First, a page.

The National Football League is awarding $1 million to two medical teams researching the ability of CBD and THC to aid various sports-related injuries, the Associated Press reports.
One team will investigate whether cannabinoids relieve pain or speed recovery after injury to muscles, ligaments or tendons. The other will examine whether cannabinoids ease pain from concussion, and whether they offer any preventative protection from concussion.
“We’re always interested in trying to improve our approach and our treatment for acute and chronic pain in NFL players, and we always want to make sure that our players are receiving the most up-to-date medical consensus around any of these treatments,” NFL chief medical officer Dr. Allen Sills told The Associated Press. “[…] Anytime we want to introduce a new therapy, we have to understand how that decision might impact their well-being and their performance. We know there’s been a lot of interest in this area, but we did not feel like there was a lot of great solid research on the benefits of marijuana, CBD and treating acute and chronic pain. So, that’s why we wanted to try to contribute to the body of science in this area.”
The NFL announced the awards Feb. 1, noting that the studies won't be done on NFL players. Instead, elite athletes outside of the NFL will participate in the studies.
“We know there’s been a lot of interest in this area, but we did not feel like there was a lot of great solid research on the benefits of marijuana, CBD and treating acute and chronic pain. So, that’s why we wanted to try to contribute to the body of science in this area.”
— Dr. Allen Sills, NFL Chief Medical Officer
Study 1: Cannabinoids for Injury to Muscles, Tendons and Ligaments
The first study will investigate the effects of cannabinoids for pain management and recovery from sports-related injury to soft tissue. The randomized clinical trial will be led by two doctors at the University of California San Diego, Thomas Marcotte and Mark Wallace.
They’ll be evaluating each of the following in terms of how well they relieve pain from damage to muscles, ligaments and tendons:
The athletes will use vaporizers to inhale the treatments after a game-related injury. The results will be monitored with remote phone apps.
The research team has decades of experience in clinical cannabis research, and will have access to UCSD’s Center for Medicinal Cannabis Research for lab space and equipment.
"Our team is excited to receive this funding to conduct a systematic, 'real-world, real-time' study with professional athletes, and which should shed further light upon the many anecdotal reports that cannabis is helpful in reducing post-competition pain," said Dr. Mark Wallace, co-principal investigator and director of the Center for Pain Medicine at UC San Diego Health.
Because there is little medical research in this area, the findings from this study will offer preliminary data on cannabinoids’ ability to help sports-related injuries and inform future studies regarding study design and implementation challenges.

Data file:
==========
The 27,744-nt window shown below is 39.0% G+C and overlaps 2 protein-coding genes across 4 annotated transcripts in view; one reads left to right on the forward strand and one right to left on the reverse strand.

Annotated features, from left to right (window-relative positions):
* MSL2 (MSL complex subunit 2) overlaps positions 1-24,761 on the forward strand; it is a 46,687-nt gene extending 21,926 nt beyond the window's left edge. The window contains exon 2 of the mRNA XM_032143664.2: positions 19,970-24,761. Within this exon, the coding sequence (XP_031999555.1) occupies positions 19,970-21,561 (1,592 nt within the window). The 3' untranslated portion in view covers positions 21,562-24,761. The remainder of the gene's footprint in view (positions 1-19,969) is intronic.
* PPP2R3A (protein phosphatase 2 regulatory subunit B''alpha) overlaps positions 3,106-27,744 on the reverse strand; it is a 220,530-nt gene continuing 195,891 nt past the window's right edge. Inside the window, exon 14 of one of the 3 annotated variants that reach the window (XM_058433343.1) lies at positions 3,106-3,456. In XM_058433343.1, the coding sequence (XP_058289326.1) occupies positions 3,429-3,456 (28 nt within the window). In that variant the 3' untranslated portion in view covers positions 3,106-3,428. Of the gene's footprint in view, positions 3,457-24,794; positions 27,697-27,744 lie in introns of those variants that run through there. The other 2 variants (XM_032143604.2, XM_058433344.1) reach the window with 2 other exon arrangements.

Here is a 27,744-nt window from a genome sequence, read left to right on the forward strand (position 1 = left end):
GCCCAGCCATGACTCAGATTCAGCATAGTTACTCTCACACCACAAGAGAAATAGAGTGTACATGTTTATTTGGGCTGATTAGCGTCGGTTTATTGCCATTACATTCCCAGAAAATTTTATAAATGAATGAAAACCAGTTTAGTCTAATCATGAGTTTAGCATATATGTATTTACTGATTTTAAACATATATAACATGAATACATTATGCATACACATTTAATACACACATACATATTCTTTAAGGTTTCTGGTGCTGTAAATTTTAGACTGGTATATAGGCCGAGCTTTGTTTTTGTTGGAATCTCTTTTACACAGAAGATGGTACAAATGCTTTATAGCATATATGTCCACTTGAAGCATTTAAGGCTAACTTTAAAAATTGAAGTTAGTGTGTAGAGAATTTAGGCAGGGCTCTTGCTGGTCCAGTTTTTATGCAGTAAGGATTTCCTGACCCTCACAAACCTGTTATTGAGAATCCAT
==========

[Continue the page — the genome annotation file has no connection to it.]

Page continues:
Study 2: Cannabinoids and Concussion
The second study will test whether cannabinoids offer neuroprotection from concussion, and whether they can be used for pain management after head injuries. Leading the project is Dr. J. Patrick Neary, an exercise physiologist and professor in the Faculty of Kinesiology and Health Studies at the University of Regina.
Neary’s research team is comprised of cerebrovascular and neuro-physiologists, clinical psychologists, pharmacokineticists, and physicians from the Universities of Regina, Saskatchewan, and British Columbia in Canada. They have extensive experience in both concussion pathology and medical cannabis research.
Neary hopes to determine whether cannabinoids including CBD and THC are effective as an alternative or supplement to prescription medications used after concussions, including opioids. Neary’s team will also assess the neuroprotective properties of cannabinoids, checking to see whether they reduce the incidence or severity of concussion in contact sports.
"The prevention and treatment of concussions is at the core of my research,” said Dr. Neary. “That's why I am excited to have the support of the NFL on this project. Our interdisciplinary research team believes that different cannabinoid formulations found in medical cannabis have the potential to benefit athletes suffering from the acute and long-term chronic effects of concussions. Our research will also work to show that cannabinoids can be used as an alternative to opioids for pain management. Ultimately, this study has the potential to change not only the lives of current and former NFL players, but also the lives of anyone who may suffer from a concussion."
“Ultimately, this study has the potential to change not only the lives of current and former NFL players, but also the lives of anyone who may suffer from a concussion.”
— Dr. Patrick Neary, Exercise Physiologist and Professor in the Faculty of Kinesiology and Health Studies at the University of Regina
How The Studies Were Chosen
These studies were selected from 106 proposals submitted to the NFL and the NFL Players Association’s Joint Pain Management Committee.
The Pain Management Committee made its call for research proposals in June 2021.
”The NFL-NFLPA Joint Pain Management Committee is thrilled with the results of this process. We received over 100 proposals from top clinicians and researchers from around the world," said Dr. Kevin Hill, co-chair of the NFL-NFLPA Joint Pain Management Committee, director of addiction psychiatry at Beth Israel Deaconess Medical Center and associate professor of psychiatry at Harvard Medical School. "The NFL is eager to advance the science of pain management and performance in an effort to improve the health and safety of the players."